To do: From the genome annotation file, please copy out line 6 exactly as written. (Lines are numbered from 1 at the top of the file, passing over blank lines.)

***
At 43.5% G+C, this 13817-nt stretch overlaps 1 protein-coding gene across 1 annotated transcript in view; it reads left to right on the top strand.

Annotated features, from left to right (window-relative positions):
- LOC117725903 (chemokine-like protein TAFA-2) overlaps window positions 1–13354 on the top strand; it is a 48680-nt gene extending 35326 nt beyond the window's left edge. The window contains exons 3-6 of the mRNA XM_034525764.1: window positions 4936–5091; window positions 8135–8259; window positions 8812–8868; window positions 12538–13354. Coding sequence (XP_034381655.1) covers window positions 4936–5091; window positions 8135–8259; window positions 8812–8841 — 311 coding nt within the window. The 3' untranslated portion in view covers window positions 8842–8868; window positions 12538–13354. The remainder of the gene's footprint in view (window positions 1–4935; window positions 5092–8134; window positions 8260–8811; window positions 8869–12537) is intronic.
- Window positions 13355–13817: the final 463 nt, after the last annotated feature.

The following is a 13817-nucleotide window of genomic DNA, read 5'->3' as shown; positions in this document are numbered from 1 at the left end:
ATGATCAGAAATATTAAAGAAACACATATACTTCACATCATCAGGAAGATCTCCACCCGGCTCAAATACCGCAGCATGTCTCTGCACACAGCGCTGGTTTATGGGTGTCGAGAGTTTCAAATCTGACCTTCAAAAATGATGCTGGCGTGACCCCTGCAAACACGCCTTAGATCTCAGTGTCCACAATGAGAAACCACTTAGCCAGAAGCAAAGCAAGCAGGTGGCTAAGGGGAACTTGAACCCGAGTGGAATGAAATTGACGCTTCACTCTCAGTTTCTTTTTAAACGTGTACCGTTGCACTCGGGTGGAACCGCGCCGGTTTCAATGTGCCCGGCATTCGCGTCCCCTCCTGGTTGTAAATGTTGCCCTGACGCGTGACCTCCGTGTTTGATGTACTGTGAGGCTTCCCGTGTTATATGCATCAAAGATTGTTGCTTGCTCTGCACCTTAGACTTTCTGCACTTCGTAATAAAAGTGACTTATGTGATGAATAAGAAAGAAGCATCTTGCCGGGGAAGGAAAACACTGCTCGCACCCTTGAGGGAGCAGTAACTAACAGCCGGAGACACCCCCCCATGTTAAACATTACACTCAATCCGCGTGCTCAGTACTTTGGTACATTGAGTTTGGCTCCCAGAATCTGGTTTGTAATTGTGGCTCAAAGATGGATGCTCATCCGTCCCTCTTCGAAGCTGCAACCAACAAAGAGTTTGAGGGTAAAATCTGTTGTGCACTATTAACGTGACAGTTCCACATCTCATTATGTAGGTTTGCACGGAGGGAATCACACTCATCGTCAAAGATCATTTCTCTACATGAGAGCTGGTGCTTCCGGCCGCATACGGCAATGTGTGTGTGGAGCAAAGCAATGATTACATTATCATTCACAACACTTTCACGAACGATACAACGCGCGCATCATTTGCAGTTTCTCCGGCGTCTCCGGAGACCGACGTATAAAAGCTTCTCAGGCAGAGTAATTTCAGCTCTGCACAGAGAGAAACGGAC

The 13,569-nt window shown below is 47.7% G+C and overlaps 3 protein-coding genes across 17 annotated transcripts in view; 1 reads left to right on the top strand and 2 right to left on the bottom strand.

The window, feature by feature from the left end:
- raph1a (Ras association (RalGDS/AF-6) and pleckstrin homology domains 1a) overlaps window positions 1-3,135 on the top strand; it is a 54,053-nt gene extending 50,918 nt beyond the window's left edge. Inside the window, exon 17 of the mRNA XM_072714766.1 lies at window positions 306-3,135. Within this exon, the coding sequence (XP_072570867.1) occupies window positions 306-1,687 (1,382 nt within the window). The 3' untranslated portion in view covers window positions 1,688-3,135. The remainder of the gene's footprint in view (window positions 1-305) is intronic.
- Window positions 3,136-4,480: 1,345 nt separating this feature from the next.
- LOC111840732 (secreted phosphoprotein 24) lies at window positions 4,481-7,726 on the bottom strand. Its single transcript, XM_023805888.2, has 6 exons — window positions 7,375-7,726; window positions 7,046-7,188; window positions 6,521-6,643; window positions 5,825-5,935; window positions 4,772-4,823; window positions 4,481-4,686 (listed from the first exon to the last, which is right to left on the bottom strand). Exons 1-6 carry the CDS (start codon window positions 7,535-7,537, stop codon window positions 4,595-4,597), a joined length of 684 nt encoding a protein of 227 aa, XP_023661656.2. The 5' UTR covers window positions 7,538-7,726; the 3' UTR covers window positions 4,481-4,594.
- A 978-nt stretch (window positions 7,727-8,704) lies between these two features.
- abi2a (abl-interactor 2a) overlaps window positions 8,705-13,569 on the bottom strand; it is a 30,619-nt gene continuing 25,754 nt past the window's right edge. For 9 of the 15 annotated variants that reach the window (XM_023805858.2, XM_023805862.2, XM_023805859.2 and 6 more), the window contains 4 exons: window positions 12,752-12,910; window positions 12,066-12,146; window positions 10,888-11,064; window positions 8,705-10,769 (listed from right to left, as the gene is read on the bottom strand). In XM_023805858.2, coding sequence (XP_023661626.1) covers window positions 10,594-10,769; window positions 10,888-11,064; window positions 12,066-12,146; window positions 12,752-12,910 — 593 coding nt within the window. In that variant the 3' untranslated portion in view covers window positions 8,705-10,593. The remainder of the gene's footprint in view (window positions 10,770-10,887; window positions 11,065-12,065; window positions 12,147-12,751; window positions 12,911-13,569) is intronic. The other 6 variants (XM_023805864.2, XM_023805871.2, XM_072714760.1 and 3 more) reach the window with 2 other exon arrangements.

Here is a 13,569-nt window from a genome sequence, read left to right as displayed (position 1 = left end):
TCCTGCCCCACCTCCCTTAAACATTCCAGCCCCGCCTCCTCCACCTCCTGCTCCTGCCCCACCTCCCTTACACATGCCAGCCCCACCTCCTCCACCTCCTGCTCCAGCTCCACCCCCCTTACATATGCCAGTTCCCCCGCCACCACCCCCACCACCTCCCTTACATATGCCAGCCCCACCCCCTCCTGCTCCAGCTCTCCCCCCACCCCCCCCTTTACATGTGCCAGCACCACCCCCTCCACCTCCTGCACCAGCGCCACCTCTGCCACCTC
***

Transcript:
ATGATCAGAAATATTAAAGAAACACATATACTTCACATCATCAGGAAGATCTCCACCCGGCTCAAATACCGCAGCATGTCTCTGCACACAGCGCTGGTTTATGGGTGTCGAGAGTTTCAAATCTGACCTTCAAAAATGATGCTGGCGTGACCCCTGCAAACACGCCTTAGATCTCAGTGTCCACAATGAGAAACCACTTAGCCAGAAGCAAAGCAAGCAGGTGGCTAAGGGGAACTTGAACCCGAGTGGAATGAAATTGACGCTTCACTCTCAGTTTCTTTTTAAACGTGTACCGTTGCACTCGGGTGGAACCGCGCCGGTTTCAATGTGCCCGGCATTCGCGTCCCCTCCTGGTTGTAAATGTTGCCCTGACGCGTGACCTCCGTGTTTGATGTACTGTGAGGCTTCCCGTGTTATATGCATCAAAGATTGTTGCTTGCTCTGCACCTTAGACTTTCTGCACTTCGTAATAAAAGTGACTTATGTGATGAATAAGAAAGAAGCATCTTGCCGGGGAAGGAAAACACTGCTCGCACCCTTGAGGGAGCAGTAACTAACAGCCGGAGACACCCCCCCATGTTAAACATTACACTCAATCCGCGTGCTCAGTACTTTGGTACATTGAGTTTGGCTCCCAGAATCTGGTTTGTAATTGTGGCTCAAAGATGGATGCTCATCCGTCCCTCTTCGAAGCTGCAACCAACAAAGAGTTTGAGGGTAAAATCTGTTGTGCACTATTAACGTGACAGTTCCACATCTCATTATGTAGGTTTGCACGGAGGGAATCACACTCATCGTCAAAGATCATTTCTCTACATGAGAGCTGGTGCTTCCGGCCGCATACGGCAATGTGTGTGTGGAGCAAAGCAATGATTACATTATCATTCACAACACTTTCACGAACGATACAACGCGCGCATCATTTGCAGTTTCTCCGGCGTCTCCGGAGACCGACGTATAAAAGCTTCTCAGGCAGAGTAATTTCAGCTCTGCACAGAGAGAAACGGAC